20 May 1999 Edition
Television: Official Ireland is in mourning.
By Sean O Donaile
The Late Late Show (RTE1)
Legends of the Isles (TnaG)
Obsessions (Network 2)
The national grieving that greeted Parnell's funeral and the assassination of JFK, Ireland's most infamous Philanderer, has been surpassed by the trauma that is unfolding on the departure of Gay Byrne and the demise of the institution that has symbolised the Free State over the last 40 years, The Late Late Show.
No more the Housewives and husbands crying over their wireless of a Monday morn'; no more the dummies in stuffed shirts, who thronged the rows of Montrose, clapping and guffawing in obedience at Gaybo's every whim; no more the crushing depression of teenage years as one realised that all one's weekend consisted of was being trapped in the family parlour on a Friday night; and no more the waving at Auntie Francis at home and a stuffed chicken `for everyone in the audience'; no more the nonsense!
Despite his undoubted professionalism, which shone through at times, most notably on the night of The Omagh Tribute, Gay Byrne was not so much an individual star as a symbol and a mouthpiece of Free State morals and politics over recent decades. This was shown in particular in the slow drive towards some form of liberalism, the promotion of right-wing philosophies and plastic culture, and the attempt to silence and denounce republicanism and nationalism, most infamously on the occasion of Gerry Adams' first appearance, when a lineup of reactionary liberals shot themselves when trying in vain to ostracise Our Gerry.
Sinn Féin Councillor-in-waiting Daithí Doolan put his finger on the pulse recently, when stating that Byrne represented reactionary political thought over the last 37 years.
Gaybo is determined to go out with a bang, with the recent appearance of Mother Maria Bernadette alias Sinead O'Connor, who despite her humourous rants about Jesus and the Rastafarians and Traveller Drop-In Centres in Lourdes, is obviously unwell and was used solely to boost TAM ratings; and the most recent appearance of Sunday Independent `society columnist' Terry Keane, who revealed all the secrets of her 27-year affair with Ireland's answer to Napoleon - Charlie Haughey, who she described as her `Sweetie'.
Despite the regrettable slide in the Irish media into interference in people's affairs, Haughey deserves no sympathy for his consistent double standards. While he exhorted us to `tighten our belts' and implemented savage health and education cutbacks, he wined and dined his lover on his ill-gotten gains; and following a passionate adulterous weekend in Paris with the bould Terry, he spoke of his belief in `family values' in the run up to the first divorce referendum.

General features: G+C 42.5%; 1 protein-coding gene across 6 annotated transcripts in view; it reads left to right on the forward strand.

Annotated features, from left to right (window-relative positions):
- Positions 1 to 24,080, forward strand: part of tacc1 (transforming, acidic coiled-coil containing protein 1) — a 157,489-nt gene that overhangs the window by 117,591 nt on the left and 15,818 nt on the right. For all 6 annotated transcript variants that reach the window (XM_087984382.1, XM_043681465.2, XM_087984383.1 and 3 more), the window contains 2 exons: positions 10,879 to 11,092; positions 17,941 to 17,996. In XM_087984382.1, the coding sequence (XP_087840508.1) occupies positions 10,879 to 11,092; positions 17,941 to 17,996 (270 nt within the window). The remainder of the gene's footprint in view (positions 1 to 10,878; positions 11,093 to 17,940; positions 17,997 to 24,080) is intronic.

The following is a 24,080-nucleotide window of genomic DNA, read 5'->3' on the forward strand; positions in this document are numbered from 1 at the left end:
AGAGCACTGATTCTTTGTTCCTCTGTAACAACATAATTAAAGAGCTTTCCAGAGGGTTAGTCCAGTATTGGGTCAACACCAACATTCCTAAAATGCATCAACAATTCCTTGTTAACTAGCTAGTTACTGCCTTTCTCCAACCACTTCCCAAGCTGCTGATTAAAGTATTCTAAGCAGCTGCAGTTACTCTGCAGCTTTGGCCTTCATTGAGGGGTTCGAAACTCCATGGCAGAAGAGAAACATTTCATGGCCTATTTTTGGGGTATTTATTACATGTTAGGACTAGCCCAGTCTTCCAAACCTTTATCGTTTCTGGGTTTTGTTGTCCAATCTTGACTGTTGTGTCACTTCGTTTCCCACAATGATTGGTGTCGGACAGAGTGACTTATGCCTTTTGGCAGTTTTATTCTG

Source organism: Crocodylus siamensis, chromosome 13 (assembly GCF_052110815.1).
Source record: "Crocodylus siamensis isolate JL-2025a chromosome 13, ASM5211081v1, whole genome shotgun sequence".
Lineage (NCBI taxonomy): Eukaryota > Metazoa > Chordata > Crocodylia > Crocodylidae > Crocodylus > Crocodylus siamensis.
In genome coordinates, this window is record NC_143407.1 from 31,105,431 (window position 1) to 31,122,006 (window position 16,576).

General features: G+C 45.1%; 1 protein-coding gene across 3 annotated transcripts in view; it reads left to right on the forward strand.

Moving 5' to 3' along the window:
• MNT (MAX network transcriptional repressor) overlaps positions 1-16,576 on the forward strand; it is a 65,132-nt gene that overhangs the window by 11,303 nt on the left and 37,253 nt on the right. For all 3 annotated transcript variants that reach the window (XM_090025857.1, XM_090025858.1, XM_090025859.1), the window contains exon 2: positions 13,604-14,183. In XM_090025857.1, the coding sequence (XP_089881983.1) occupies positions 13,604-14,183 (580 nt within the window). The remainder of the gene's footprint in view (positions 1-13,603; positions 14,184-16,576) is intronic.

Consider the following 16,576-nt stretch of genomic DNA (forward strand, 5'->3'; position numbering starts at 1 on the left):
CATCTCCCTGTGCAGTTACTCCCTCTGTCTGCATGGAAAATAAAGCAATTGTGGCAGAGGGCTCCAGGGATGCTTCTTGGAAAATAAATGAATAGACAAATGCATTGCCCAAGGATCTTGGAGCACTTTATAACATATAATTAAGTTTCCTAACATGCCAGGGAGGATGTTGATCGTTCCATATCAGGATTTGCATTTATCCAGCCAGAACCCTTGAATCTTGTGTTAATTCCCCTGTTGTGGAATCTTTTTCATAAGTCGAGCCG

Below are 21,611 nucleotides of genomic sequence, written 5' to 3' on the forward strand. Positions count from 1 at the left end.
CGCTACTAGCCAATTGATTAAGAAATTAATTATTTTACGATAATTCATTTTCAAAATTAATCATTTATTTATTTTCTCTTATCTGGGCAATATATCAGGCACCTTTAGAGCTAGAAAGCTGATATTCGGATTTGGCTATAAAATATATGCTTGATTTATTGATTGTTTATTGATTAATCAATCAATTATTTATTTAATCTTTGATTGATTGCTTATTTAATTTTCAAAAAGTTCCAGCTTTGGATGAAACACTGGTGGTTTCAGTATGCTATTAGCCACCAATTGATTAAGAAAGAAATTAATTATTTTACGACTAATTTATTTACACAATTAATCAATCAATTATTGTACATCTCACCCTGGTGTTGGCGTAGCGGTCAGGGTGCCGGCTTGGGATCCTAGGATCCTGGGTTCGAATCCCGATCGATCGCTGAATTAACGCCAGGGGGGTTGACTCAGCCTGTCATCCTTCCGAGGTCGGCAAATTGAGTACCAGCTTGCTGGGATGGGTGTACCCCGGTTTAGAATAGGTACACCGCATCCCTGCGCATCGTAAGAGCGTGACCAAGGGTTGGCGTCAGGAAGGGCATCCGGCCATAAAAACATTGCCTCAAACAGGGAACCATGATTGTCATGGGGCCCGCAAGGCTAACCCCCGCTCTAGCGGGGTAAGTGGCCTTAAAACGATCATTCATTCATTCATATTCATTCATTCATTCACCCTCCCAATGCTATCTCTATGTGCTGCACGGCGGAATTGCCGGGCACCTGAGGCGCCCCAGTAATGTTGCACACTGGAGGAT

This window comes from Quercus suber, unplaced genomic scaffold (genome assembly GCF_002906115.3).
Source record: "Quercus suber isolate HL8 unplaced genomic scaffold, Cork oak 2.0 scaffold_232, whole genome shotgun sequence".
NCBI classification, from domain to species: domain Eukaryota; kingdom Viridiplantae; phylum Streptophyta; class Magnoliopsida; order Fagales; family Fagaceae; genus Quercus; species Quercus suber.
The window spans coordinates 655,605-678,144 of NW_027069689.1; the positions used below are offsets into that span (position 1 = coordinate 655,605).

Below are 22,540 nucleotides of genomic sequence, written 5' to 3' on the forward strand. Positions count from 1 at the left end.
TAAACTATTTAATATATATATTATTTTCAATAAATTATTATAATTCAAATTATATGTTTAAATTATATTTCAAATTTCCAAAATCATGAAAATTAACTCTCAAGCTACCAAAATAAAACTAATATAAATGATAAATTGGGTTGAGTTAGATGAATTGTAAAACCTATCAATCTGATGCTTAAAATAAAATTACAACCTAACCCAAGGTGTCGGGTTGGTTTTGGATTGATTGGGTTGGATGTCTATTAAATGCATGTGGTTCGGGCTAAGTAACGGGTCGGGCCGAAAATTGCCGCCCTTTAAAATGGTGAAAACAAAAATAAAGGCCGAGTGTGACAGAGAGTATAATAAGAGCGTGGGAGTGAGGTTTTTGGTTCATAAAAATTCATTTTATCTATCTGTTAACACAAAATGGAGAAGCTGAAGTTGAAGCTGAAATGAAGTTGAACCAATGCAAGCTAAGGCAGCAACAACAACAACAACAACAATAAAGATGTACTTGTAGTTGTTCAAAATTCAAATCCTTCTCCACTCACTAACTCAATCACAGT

Gaybo will now depart to the Hill of Howth, to be replaced by another D4 mouthpiece, God spare us from Plank Kenny.
Queen Maeve was no `Sweetie', rather a violent Fairy Queen who was prepared to stop at nought in her lust for power and brown bulls. TnaG's excellent Legends of The Isles set the record straight on the origins and facts of that most famous of tales `The Brown Bull of Cooley', revealing that, not satisfied with ruling Connacht and green with envy for her hubbie's White Bull (symbol of the God of Light in Celtic times), she set in train a battle against the mighty men Of Ulster for their magical Brown Bull (God of Death).
Untouched by the Romanisation of Britannia, the Celts viewed cattle as the ultimate expression of wealth and status (there were no BMW's in them days) and spent their days waging war on enemy tribes for Daisy and co.
Similar to the Dublin footballers of the early 1990s, Maeve, whose name evolved from the pagan intoxicating Meade drink and who was viewed as the Goddess of Land, could not conquer the men of Derry, Down and Donegal but managed to put them under a magic spell (of Steiger and twenty Regal perhaps), and restricted them to their beds (where they caught up on the latest Sky Sports), leaving Ulster in the hands of the nubile but fearsome Cuchulainn, who slaughtered 20 men in one go, including his half brother Ferdia.
Amidst the carnage, the tarbh did a runner, where he met up with his brother bull in Galway, where they caroused the weekend away but eventually ran into a wall and popped his clogs, and that was that.
A load of bull or what?!
There were many Oohs and Aahs to be witnessed on the Penultimate day of the Premier League, wrapped up yet again by Merchandise United, who look set with one or two other super rich clubs to bore us to death in the new millennium.
Unfortunately for local soccer, the FAI Cup Final clashed with Rupert Murdoch, and despite my best efforts, I failed to prise away a number of Donegal fans from the box, to support their own peroxide blonde Finn Harps. The colony is alive and well.
No such carryon for Tom Synon, featured in RTE's Obsessions, travelling to over 200 League of Ireland fixtures every season, sleeping overnight at times in the local stadium, and catching the first bus to see the glamour of Cobh Ramblers or Monaghan United.